My name is Santana Diaz, and I am the executive chef at UC Davis Health. My team at Food and Nutrition Services recently wrapped up cooking meals for the health system's annual Thank Goodness for Staff (TGFS) and graduation reception events. I am often asked, “How do you pull off an event of this quality and scale?”

When organizing the culinary side of an event where we must serve an average of 2,800 staff members per hour, your first thought may be to make something easy like hamburgers or hot dogs. We decided the best way to thank our staff was to create a meal made with locally sourced and sustainable foods that was also delicious and nourishing. Here's a snapshot of how we plan, prepare and plate meals on a very large scale while continuing day-to-day operation.

We take a very strategic, detailed and systematic approach when serving thousands of people in short, calculated periods of time. If we don’t follow processes on the front end, we can cost the operation tens of thousands of dollars since we deal with perishable items.

I won’t bore you with the hundreds of actual steps between menu engineering and true menu implementation, but here are a few of the essential ones:

1. Create a menu. It starts with partnering with local farmers and using what seasonal and sustainable ingredients are available. For this event, we started this process about three months before the event.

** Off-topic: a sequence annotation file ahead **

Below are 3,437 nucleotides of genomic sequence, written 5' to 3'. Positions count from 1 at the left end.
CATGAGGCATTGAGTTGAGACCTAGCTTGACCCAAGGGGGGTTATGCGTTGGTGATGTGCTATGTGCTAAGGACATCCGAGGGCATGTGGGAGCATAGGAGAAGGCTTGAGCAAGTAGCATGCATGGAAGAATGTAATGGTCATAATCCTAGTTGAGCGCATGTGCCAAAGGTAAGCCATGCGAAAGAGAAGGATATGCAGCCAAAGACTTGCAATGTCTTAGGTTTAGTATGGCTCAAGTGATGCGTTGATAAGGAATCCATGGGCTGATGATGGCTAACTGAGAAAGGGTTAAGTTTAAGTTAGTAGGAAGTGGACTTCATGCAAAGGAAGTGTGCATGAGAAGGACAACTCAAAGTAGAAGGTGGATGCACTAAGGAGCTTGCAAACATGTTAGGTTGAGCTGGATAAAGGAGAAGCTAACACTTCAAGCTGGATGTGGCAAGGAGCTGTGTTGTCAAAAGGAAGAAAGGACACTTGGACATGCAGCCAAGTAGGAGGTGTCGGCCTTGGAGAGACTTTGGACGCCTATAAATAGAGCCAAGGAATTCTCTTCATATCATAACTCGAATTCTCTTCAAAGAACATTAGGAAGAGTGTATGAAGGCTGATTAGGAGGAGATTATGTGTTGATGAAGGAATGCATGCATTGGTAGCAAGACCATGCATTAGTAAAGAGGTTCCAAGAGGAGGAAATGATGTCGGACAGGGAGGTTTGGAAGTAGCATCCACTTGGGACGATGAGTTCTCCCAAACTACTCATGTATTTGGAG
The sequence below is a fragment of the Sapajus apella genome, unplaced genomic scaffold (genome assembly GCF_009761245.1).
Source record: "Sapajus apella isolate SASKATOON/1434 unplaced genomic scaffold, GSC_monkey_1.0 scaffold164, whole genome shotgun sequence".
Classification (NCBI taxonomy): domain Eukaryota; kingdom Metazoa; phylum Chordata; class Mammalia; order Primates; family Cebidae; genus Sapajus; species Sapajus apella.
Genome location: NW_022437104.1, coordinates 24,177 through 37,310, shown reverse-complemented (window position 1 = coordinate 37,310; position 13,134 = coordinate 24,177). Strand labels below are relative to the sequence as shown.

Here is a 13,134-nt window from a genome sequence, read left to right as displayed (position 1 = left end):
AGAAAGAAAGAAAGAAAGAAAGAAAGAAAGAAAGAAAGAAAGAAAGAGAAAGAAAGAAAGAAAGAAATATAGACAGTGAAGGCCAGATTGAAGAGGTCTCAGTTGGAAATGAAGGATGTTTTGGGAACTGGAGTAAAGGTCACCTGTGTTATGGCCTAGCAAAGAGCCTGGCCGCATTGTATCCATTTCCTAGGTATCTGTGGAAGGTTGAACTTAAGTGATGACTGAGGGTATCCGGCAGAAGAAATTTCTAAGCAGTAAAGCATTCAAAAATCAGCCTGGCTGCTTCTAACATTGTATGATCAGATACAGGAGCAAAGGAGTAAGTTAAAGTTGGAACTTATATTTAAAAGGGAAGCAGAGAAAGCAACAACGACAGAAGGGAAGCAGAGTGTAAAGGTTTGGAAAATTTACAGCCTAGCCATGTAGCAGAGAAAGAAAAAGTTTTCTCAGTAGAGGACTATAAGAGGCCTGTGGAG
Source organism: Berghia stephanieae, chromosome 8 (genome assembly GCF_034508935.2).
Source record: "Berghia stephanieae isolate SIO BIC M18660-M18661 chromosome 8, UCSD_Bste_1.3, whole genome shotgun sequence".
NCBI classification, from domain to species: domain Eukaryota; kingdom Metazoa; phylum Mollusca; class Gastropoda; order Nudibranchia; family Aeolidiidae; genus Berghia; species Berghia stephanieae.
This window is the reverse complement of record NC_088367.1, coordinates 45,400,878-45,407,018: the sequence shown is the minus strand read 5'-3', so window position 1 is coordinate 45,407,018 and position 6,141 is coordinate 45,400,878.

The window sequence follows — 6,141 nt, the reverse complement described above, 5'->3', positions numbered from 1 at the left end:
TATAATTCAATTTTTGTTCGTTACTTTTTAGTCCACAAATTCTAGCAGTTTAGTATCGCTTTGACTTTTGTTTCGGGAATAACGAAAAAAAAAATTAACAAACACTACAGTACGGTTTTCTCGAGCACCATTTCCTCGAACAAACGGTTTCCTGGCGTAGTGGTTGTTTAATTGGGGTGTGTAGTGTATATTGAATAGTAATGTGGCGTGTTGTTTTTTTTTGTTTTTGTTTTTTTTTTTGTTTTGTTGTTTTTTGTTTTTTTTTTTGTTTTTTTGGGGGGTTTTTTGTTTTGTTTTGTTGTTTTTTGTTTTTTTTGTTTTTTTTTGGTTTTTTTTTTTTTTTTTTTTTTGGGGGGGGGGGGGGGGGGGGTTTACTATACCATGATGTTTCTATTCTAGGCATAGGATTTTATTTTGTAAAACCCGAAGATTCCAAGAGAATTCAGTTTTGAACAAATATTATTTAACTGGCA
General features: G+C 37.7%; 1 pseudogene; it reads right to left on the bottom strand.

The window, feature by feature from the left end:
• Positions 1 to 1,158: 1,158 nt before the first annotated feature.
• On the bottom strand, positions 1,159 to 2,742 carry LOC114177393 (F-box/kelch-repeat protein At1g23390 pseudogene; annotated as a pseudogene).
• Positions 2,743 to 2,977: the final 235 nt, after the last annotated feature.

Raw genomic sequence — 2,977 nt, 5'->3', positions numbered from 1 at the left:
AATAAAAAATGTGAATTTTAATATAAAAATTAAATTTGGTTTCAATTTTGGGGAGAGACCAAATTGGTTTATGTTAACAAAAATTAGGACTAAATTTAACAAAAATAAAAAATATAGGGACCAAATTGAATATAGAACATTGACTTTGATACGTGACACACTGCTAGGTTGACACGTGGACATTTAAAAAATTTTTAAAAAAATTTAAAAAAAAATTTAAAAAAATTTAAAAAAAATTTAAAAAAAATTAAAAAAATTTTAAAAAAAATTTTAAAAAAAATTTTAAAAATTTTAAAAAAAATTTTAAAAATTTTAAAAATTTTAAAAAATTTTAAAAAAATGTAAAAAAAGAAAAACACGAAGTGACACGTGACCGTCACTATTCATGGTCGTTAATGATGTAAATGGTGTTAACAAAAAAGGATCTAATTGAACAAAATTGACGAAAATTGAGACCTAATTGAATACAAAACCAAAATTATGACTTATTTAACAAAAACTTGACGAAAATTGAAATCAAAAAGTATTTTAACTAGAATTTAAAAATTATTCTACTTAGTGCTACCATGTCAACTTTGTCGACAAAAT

2. We order the foods with our purchasing/stores team. Part of this is working with our distribution companies to make sure we will be able to receive the ordered amounts on the dates specified.

3. Our stores team receives and checks in the orders. Since our cafés are still open and we are still turning out our average 6,500 daily meals, we had  to bring in a refrigerated truck to store all of this extra food. This can sometimes become a complicated shell game.

4. After food is checked in, our cooks itemize and measure the recipes according to the prep list(s) created. (In culinary terms, this would be referred to as gathering, prepping and staging our mise en place).

5. The culinary team cooks the food in stages to prevent inadvertent waste by cooking too much too soon. The prepping process started five days before the TGFS event to ensure everything was processed in time. I am a firm believer in getting the bulk of the work done in the beginning so we can execute efficiently in the end.

6. On the day of the event, or “Game Day” as I call it, our team tightens up all day-of prep starting at 3 a.m. This early arrival accounts for any 11th-hour equipment mishaps and allows us enough time to react. This ensures we were ready to serve by 11 a.m. when our staff arrived ready to eat.

One of the most important parts of our operation is teamwork. This event could not have happened without the hard work put in by each of our Food and Nutrition Services culinary and catering team members. An operation this big takes a village and a lot of time to make it happen. It was worth every early morning and late night to see how much our UC Davis Health staff enjoyed the food.